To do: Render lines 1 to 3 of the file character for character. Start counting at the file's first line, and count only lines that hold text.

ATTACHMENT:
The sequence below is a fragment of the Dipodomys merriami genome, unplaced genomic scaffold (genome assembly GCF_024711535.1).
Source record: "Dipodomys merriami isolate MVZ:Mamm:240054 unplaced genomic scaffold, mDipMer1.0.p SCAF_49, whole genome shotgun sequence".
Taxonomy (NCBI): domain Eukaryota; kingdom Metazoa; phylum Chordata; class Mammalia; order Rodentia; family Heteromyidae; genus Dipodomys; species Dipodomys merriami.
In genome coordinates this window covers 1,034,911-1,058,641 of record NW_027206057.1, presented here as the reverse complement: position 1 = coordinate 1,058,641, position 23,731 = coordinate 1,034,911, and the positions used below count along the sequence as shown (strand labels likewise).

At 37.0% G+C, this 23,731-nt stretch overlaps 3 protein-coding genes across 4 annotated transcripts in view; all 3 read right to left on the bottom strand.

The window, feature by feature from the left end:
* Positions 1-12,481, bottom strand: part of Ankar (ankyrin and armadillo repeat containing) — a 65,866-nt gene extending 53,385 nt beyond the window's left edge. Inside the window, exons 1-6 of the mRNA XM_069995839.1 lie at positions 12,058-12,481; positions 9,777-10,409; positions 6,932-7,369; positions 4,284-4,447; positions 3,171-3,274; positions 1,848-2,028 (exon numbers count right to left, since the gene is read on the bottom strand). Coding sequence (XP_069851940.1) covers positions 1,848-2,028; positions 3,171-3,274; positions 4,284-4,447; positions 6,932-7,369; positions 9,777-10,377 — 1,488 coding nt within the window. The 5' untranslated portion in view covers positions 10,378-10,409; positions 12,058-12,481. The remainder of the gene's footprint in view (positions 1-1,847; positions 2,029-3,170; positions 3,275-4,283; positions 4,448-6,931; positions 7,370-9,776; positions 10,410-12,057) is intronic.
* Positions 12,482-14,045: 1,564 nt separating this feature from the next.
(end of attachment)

The sequence below is a fragment of the Dipodomys merriami genome, unplaced genomic scaffold (genome assembly GCF_024711535.1).
Source record: "Dipodomys merriami isolate MVZ:Mamm:240054 unplaced genomic scaffold, mDipMer1.0.p SCAF_49, whole genome shotgun sequence".
Taxonomy (NCBI): domain Eukaryota; kingdom Metazoa; phylum Chordata; class Mammalia; order Rodentia; family Heteromyidae; genus Dipodomys; species Dipodomys merriami.